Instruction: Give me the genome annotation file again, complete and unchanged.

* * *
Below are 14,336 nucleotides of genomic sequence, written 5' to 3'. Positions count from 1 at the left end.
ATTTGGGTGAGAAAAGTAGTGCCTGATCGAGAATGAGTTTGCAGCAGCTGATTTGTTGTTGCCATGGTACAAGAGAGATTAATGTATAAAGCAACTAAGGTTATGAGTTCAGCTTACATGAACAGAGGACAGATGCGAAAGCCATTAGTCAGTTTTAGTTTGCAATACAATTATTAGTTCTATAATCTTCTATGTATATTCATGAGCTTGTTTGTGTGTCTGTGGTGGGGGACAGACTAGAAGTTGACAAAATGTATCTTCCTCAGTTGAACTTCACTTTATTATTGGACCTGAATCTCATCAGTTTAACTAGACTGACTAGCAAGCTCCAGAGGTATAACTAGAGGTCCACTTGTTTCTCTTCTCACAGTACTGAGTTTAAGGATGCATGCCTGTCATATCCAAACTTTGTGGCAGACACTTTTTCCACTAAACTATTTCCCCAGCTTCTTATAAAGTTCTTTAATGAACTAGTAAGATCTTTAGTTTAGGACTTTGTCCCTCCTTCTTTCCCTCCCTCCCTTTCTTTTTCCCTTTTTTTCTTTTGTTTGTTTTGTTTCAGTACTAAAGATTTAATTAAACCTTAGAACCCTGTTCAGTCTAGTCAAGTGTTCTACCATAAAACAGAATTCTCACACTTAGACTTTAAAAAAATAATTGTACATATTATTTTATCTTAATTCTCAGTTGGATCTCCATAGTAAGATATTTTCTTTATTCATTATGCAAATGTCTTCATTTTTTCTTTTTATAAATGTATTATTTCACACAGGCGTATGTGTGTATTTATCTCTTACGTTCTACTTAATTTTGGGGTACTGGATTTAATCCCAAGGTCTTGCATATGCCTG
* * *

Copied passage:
Below are 14,336 nucleotides of genomic sequence, written 5' to 3'. Positions count from 1 at the left end.
ATTTGGGTGAGAAAAGTAGTGCCTGATCGAGAATGAGTTTGCAGCAGCTGATTTGTTGTTGCCATGGTACAAGAGAGATTAATGTATAAAGCAACTAAGGTTATGAGTTCAGCTTACATGAACAGAGGACAGATGCGAAAGCCATTAGTCAGTTTTAGTTTGCAATACAATTATTAGTTCTATAATCTTCTATGTATATTCATGAGCTTGTTTGTGTGTCTGTGGTGGGGGACAGACTAGAAGTTGACAAAATGTATCTTCCTCAGTTGAACTTCACTTTATTATTGGACCTGAATCTCATCAGTTTAACTAGACTGACTAGCAAGCTCCAGAGGTATAACTAGAGGTCCACTTGTTTCTCTTCTCACAGTACTGAGTTTAAGGATGCATGCCTGTCATATCCAAACTTTGTGGCAGACACTTTTTCCACTAAACTATTTCCCCAGCTTCTTATAAAGTTCTTTAATGAACTAGTAAGATCTTTAGTTTAGGACTTTGTCCCTCCTTCTTTCCCTCCCTCCCTTTCTTTTTCCCTTTTTTTCTTTTGTTTGTTTTGTTTCAGTACTAAAGATTTAATTAAACCTTAGAACCCTGTTCAGTCTAGTCAAGTGTTCTACCATAAAACAGAATTCTCACACTTAGACTTTAAAAAAATAATTGTACATATTATTTTATCTTAATTCTCAGTTGGATCTCCATAGTAAGATATTTTCTTTATTCATTATGCAAATGTCTTCATTTTTTCTTTTTATAAATGTATTATTTCACACAGGCGTATGTGTGTATTTATCTCTTACGTTCTACTTAATTTTGGGGTACTGGATTTAATCCCAAGGTCTTGCATATGCCTG